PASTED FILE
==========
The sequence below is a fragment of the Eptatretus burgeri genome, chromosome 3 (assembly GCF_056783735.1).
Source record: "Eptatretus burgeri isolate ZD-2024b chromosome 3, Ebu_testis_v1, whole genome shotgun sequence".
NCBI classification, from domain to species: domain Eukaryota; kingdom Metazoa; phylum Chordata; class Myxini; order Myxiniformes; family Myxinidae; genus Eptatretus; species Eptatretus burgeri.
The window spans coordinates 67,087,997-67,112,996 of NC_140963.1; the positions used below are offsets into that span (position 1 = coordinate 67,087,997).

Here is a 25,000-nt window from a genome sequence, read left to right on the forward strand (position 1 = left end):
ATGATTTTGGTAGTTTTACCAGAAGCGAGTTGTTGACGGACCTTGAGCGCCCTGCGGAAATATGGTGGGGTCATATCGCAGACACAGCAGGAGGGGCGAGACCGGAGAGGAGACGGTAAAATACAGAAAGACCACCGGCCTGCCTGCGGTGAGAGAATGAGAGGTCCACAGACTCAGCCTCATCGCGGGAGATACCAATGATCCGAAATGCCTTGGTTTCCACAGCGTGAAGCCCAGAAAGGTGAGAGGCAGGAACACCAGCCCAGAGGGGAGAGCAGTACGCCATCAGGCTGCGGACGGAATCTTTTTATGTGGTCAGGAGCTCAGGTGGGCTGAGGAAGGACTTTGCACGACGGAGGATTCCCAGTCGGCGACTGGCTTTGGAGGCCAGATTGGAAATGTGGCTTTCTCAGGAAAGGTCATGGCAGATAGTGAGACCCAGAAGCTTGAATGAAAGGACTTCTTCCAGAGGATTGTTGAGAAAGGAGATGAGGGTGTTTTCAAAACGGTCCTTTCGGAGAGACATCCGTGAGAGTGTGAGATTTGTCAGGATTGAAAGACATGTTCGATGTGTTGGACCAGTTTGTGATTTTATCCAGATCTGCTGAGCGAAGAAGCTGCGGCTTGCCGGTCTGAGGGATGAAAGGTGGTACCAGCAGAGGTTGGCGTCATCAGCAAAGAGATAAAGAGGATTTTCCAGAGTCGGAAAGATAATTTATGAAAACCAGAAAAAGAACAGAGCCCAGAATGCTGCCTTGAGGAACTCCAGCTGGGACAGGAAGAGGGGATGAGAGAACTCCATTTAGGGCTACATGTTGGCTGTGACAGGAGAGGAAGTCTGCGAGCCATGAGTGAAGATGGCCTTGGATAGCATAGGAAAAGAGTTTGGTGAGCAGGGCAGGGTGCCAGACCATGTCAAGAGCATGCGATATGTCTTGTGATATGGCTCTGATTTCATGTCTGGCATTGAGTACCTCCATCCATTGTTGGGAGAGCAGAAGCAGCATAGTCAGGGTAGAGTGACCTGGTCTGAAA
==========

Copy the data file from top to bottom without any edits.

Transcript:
The sequence below is a fragment of the Eptatretus burgeri genome, chromosome 3 (assembly GCF_056783735.1).
Source record: "Eptatretus burgeri isolate ZD-2024b chromosome 3, Ebu_testis_v1, whole genome shotgun sequence".
NCBI classification, from domain to species: domain Eukaryota; kingdom Metazoa; phylum Chordata; class Myxini; order Myxiniformes; family Myxinidae; genus Eptatretus; species Eptatretus burgeri.
The window spans coordinates 67,087,997-67,112,996 of NC_140963.1; the positions used below are offsets into that span (position 1 = coordinate 67,087,997).

Here is a 25,000-nt window from a genome sequence, read left to right on the forward strand (position 1 = left end):
ATGATTTTGGTAGTTTTACCAGAAGCGAGTTGTTGACGGACCTTGAGCGCCCTGCGGAAATATGGTGGGGTCATATCGCAGACACAGCAGGAGGGGCGAGACCGGAGAGGAGACGGTAAAATACAGAAAGACCACCGGCCTGCCTGCGGTGAGAGAATGAGAGGTCCACAGACTCAGCCTCATCGCGGGAGATACCAATGATCCGAAATGCCTTGGTTTCCACAGCGTGAAGCCCAGAAAGGTGAGAGGCAGGAACACCAGCCCAGAGGGGAGAGCAGTACGCCATCAGGCTGCGGACGGAATCTTTTTATGTGGTCAGGAGCTCAGGTGGGCTGAGGAAGGACTTTGCACGACGGAGGATTCCCAGTCGGCGACTGGCTTTGGAGGCCAGATTGGAAATGTGGCTTTCTCAGGAAAGGTCATGGCAGATAGTGAGACCCAGAAGCTTGAATGAAAGGACTTCTTCCAGAGGATTGTTGAGAAAGGAGATGAGGGTGTTTTCAAAACGGTCCTTTCGGAGAGACATCCGTGAGAGTGTGAGATTTGTCAGGATTGAAAGACATGTTCGATGTGTTGGACCAGTTTGTGATTTTATCCAGATCTGCTGAGCGAAGAAGCTGCGGCTTGCCGGTCTGAGGGATGAAAGGTGGTACCAGCAGAGGTTGGCGTCATCAGCAAAGAGATAAAGAGGATTTTCCAGAGTCGGAAAGATAATTTATGAAAACCAGAAAAAGAACAGAGCCCAGAATGCTGCCTTGAGGAACTCCAGCTGGGACAGGAAGAGGGGATGAGAGAACTCCATTTAGGGCTACATGTTGGCTGTGACAGGAGAGGAAGTCTGCGAGCCATGAGTGAAGATGGCCTTGGATAGCATAGGAAAAGAGTTTGGTGAGCAGGGCAGGGTGCCAGACCATGTCAAGAGCATGCGATATGTCTTGTGATATGGCTCTGATTTCATGTCTGGCATTGAGTACCTCCATCCATTGTTGGGAGAGCAGAAGCAGCATAGTCAGGGTAGAGTGACCTGGTCTGAAA